Here is another clue: It concerns the liberals’ philosophy of man. (Oops! Mea culpa! I forgot the new Puritanism and sinned the great sin, the obscenity of “sexism!”) Why is the liberal image of man simultaneously angelistic and animalistic?
It is angelistic, or Gnostic, in ignoring the body. When it is religious, it talks about “spirituality” instead of sanctity. When it is moralistic, it is purely subjective, focusing on feelings and attitudes such as “compassion” and “sincerity.” When it is artistic, it has a pathological fear of material beauty and a deliberate cultivation of ugliness, even among its liturgists. When it is ecclesiastical, it despises a visible Church and a visible Magisterium. When it is theological, it downplays a bodily resurrection, literal miracles, and transubstantiation.
On the other hand, it is animalistic in cherishing Evolution as a dogma, because if we are only clever apes, we can only be expected to act like clever apes (“safe sex” apes). Liberals expect us to curb our apelike behavior with regard to war, violence, abuse, and theft. They even demand we stop smoking! But when it comes to sex, restraint is literally unthinkable. A liberal is someone who will distribute condoms, but not cigarettes. A liberal is one who demands clean air so he can sing dirty words. A liberal is one who demands the “free enterprise” system for sex, but not for money.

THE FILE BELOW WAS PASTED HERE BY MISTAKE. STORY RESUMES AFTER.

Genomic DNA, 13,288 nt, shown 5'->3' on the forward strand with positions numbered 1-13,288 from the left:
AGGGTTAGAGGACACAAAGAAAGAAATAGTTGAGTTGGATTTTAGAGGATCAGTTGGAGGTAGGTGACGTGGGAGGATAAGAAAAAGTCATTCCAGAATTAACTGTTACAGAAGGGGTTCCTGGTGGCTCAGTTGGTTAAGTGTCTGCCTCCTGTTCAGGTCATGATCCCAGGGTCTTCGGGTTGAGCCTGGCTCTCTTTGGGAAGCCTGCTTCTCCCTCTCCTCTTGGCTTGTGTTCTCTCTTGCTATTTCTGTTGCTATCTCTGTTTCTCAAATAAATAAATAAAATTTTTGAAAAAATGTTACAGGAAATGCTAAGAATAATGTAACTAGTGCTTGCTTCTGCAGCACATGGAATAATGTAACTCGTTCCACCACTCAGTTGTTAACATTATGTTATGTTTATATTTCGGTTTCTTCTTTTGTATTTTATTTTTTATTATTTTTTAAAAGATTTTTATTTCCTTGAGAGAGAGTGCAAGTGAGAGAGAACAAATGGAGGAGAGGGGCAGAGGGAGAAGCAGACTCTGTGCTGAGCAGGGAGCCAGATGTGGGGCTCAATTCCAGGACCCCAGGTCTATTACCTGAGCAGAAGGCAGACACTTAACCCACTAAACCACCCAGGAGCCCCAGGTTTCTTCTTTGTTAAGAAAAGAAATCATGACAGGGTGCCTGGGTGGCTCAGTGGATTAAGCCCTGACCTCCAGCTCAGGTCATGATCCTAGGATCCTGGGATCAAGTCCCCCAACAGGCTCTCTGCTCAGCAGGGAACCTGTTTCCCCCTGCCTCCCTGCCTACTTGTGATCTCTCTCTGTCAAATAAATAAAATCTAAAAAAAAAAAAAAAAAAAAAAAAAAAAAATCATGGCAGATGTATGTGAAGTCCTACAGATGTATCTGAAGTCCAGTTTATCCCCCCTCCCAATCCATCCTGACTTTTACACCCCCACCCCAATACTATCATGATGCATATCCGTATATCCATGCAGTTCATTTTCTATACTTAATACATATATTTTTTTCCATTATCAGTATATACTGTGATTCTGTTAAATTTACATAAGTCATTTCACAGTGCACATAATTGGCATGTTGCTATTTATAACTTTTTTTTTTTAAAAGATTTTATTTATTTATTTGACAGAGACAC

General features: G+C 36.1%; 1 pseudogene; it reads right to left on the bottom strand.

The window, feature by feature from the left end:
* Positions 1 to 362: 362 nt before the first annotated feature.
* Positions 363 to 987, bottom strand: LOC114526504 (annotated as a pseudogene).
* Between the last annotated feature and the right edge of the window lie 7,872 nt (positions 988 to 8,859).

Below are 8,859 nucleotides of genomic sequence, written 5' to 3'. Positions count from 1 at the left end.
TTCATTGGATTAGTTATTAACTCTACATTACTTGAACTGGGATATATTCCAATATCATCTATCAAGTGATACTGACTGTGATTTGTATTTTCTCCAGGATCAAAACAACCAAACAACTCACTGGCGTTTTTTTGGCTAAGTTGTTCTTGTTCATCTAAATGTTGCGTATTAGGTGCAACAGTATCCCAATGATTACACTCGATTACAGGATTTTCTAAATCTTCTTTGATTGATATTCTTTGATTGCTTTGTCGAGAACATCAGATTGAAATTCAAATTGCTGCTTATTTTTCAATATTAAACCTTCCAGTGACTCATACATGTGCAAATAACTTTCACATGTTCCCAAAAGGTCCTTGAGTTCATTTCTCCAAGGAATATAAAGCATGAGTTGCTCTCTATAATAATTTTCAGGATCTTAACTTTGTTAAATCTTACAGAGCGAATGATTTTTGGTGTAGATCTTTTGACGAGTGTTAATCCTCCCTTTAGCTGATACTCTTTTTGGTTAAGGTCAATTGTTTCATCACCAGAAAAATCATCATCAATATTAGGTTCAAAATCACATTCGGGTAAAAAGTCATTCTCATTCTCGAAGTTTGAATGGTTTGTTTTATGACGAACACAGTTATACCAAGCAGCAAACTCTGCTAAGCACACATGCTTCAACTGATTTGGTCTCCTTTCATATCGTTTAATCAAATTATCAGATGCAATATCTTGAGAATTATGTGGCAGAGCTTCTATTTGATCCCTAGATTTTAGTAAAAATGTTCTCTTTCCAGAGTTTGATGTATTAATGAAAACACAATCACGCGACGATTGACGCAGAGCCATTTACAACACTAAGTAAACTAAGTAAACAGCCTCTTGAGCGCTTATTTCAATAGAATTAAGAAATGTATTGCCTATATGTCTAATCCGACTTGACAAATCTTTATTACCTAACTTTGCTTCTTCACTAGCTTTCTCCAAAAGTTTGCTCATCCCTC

Here is another clue. Traditional Christian wisdom declares that man is of incalculable value ontologically, because he is made in God’s image and destined for the divine marriage, but at the same time of great blame morally because he is an incorrigible sinner. Liberals simply reverse this. Why? Why do liberals think man is so good morally but not so good ontologically? Because the traditional view that man is a sin-defaced masterpiece instead of an innocent ape makes sin doubly awful and repentance doubly necessary. And which sin has emptied the confessional booths today?
Another contradiction: Why do liberals, who say morality is all subjective and a matter of invisible, inner attitudes and feelings and intentions, then go on to identify morality with social action, i.e., political, external, visible “peace and justice” programs? Because both are diversions from the concept of sexual sin. It’s easy to have loving intentions during acts of lovemaking, no matter who it is. And it’s easy for even the most sexually depraved to work for peace and justice and feel self-righteous doing it. It doesn’t threaten their lifestyle. (By the way, who covered the naked emperor with that euphemism? Why don’t they call the Inquisition or the Crusades a lifestyle?)
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Read the whole thing, and try to do so rationally, while suspending your emotional attachment to the word “liberal” (which even I have to do since I am pretty liberal when it comes to civil rights…). If you can swallow truth, I think this article is more pertinent than I have seen in a while…